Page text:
19 April 2008

The laws of war and terrorism

By Liam Carroll

When is the use of force in international affairs legitimate, and when is it not? These are big questions in the international arena, but if you want to canvass some strong well-informed views on the topic you could do worse than travel down to the US Air Force base at Lakenheath, in Suffolk on Sunday May 18th where a peace protest is being held by the Lakenheath Action Group.

The group normally meets at this time of year to mark the anniversary of the bombing of Libya in 1986 when US jets flew from Lakenheath to strike targets in Tripoli and Benghazi. Although this was far from being the first blow in the conflict between Libya and the United States, the strike itself raised serious questions in the United Nations about the legitimacy of the airstrikes in international law.

Petitions to the Security Council to condemn the strikes were made, but no resolution or statement was issued because it was vetoed by the United States, who were supported by the UK and France. None-the-less in the view of many countries the US had violated an important principle of international law that prohibited the "threat or use of force against the territorial integrity of any State."

The United States, for their part, claimed the right of self-defence (Article 51, UN Charter) against Libyan financed terrorism that had claimed the lives of two US servicemen in the West Berlin disco bombing of a few days beforehand, and against wider state-backed terrorism in the Middle East and elsewhere.

Libya, however, claimed to oppose terrorism, but openly provided support for liberation movements. This raised yet another question; to what degree can states support the militant activities of liberation movements in other countries? If there was a genuine liberation struggle ensuing in another country, was it reasonable for any state to funnel weapons to an organisation involved in that struggle?

Fortunately, this last question was well on it's way to being answered by the World Court which was hearing a complaint from Nicaragua about support for the Contra liberation movement / terrorists by the United States. Interestingly the World Court judged that there was no support in international treaties or customary law for such activities and therefore requested that the US desist. The US did not desist from supporting the Contras (nor indeed the Mujahadeen in Afghanistan), however the judgement did somewhat undermine their case against Libya for conducting similar activities.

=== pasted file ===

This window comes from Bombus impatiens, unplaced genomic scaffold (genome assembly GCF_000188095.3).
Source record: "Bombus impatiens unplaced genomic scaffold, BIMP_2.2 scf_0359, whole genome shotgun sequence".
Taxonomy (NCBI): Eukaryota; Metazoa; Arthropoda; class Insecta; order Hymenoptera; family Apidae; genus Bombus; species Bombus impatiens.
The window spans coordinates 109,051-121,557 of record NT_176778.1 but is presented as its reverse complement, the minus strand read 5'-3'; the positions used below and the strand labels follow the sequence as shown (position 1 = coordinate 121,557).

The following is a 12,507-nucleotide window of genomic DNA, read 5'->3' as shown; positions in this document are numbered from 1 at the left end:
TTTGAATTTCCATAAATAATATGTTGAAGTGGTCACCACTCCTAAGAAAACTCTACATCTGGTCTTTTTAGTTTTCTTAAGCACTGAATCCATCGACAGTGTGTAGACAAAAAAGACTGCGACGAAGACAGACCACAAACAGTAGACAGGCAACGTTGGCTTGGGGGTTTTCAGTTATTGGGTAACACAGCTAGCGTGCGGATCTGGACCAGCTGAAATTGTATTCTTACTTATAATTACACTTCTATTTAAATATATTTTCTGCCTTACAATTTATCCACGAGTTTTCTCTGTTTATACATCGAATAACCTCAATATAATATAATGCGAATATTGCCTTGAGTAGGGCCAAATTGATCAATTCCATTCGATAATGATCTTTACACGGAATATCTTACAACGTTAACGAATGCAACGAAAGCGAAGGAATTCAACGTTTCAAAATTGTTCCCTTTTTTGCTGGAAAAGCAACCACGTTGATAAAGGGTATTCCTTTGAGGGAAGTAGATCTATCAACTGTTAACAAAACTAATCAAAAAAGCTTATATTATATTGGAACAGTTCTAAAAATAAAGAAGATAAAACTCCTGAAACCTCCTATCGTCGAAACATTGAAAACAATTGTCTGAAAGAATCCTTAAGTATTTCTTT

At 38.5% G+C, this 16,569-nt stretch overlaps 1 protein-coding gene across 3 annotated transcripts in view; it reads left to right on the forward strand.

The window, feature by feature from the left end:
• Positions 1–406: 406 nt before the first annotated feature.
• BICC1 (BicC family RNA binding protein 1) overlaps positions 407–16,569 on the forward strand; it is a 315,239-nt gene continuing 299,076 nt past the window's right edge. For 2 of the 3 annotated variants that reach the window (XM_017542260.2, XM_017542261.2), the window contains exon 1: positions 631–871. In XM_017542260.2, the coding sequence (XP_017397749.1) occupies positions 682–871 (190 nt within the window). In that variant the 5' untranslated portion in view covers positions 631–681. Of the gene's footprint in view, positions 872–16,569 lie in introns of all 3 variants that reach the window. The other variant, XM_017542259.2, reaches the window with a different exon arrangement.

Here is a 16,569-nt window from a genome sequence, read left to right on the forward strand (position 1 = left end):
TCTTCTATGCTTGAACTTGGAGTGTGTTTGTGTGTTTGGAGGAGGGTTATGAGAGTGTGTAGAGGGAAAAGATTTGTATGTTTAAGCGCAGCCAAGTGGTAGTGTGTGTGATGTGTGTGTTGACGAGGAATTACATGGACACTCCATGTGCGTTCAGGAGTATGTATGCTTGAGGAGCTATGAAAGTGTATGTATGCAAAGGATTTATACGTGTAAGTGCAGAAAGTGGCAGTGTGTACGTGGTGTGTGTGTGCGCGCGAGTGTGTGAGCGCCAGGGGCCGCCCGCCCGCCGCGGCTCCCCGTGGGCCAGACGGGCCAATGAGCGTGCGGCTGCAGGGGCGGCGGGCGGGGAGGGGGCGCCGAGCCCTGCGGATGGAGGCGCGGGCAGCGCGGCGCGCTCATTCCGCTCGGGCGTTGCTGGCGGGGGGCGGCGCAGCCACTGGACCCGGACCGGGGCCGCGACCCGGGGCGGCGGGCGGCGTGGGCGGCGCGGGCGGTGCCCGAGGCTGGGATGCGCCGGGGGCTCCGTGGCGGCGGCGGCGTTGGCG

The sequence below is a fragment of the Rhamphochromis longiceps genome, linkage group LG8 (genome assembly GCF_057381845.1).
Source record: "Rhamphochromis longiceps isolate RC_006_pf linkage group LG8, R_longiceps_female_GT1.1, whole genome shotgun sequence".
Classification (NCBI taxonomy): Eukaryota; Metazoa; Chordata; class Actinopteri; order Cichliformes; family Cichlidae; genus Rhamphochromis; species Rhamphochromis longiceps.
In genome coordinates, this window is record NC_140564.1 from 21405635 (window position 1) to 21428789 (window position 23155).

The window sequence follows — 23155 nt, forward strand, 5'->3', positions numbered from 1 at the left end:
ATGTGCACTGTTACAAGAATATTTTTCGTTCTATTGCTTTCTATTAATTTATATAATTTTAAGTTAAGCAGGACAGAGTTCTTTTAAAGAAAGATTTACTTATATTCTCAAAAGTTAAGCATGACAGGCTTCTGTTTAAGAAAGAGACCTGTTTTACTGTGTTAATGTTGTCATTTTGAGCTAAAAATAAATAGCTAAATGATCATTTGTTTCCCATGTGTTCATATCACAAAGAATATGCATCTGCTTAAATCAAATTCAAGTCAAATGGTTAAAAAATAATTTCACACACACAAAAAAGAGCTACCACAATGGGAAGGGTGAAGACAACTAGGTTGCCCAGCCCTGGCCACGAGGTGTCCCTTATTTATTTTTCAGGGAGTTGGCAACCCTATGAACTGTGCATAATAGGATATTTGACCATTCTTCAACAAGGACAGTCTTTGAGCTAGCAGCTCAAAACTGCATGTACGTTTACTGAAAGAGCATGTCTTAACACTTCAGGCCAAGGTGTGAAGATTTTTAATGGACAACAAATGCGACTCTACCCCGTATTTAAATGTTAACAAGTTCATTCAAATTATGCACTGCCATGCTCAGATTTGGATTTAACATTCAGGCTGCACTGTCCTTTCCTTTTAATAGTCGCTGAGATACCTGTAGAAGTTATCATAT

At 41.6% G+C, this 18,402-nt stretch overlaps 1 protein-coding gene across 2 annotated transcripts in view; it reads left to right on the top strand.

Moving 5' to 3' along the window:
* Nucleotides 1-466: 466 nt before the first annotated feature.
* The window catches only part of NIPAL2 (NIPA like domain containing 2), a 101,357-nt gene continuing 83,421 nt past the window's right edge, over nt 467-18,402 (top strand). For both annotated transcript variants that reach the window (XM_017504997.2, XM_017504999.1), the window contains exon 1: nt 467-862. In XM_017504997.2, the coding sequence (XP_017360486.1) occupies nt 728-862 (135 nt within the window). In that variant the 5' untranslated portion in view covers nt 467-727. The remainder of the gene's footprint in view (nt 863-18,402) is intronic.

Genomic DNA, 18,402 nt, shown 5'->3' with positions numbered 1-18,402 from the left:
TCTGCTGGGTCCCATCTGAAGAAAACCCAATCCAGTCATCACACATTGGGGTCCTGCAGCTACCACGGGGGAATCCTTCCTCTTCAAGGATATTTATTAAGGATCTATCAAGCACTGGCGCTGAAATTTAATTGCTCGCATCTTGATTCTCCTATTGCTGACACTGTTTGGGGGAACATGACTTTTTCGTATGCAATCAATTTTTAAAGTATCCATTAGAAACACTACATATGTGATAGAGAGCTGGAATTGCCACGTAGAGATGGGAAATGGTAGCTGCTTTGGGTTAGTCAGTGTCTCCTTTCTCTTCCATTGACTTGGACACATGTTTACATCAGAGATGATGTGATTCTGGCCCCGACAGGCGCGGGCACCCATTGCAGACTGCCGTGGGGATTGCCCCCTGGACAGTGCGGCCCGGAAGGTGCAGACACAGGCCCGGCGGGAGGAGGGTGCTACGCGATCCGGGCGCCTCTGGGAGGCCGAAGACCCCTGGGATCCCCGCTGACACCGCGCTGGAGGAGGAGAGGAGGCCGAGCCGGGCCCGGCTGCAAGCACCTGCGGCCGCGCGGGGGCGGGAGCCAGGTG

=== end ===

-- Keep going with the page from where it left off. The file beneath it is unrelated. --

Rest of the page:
Further complications for the case against Libya arise when one considers other liberators / terrorists they supported, like the IRA. This too was a charge that the United States were not entirely free from either; Sinn Fein were frequently feted in America, and no small measure of funding for the IRA flowed from the Irish-American business community in Boston, to the Irish militants.

The charges and counter charges illustrate well the incoherence at international level about the legitimate use of force in international affairs (and indeed the problems of defining terrorism). These issues did at least stimulate greater examination of the principles in question and the United Nations has made serious attempts to codify the legitimate and illegitimate uses of force by states and to define the use of the term 'terrorist'; recognisng that lack of clarification on these issues undermines trust in the international community.

Firstly, there is an attempt to draw up a Law of Aggression which, incredibly, despite being named as the supreme international crime by the Nuremburg Tribunal, remains unspecified in the existing body of international law. This law should enable policymakers to clearly understand the distinctions between 'self-defence' and 'aggression' and thus enable events like the US airstrike to be more clearly understood in terms of their legitimacy or otherwise.

Secondly, the Security Council has passed a number of resolutions on terrorism and has set up a counter-terrorism committee to address the ambiguities in the law and to monitor the compliance of states in implementing the important conventions on the suppression of terrorism. This process is not being conducted without some sensitivity to the issue of national resistance to foreign occupation, and represents a more serious attempt than previous efforts to recognise that people will turn to violence when denied basic rights.

These attempts should be welcomed, for the international community badly needs to resolve the gaping holes in the shared understanding of what the legitimate uses of force are, if in fact they exist at all. In the meantime, though, pressure for accountability will have to be made via the age old practice of protest, of which the Lakenheath Action Group know well. For further details contact mellcndeast@cnduk.org or Mell Harrison on 08453370282.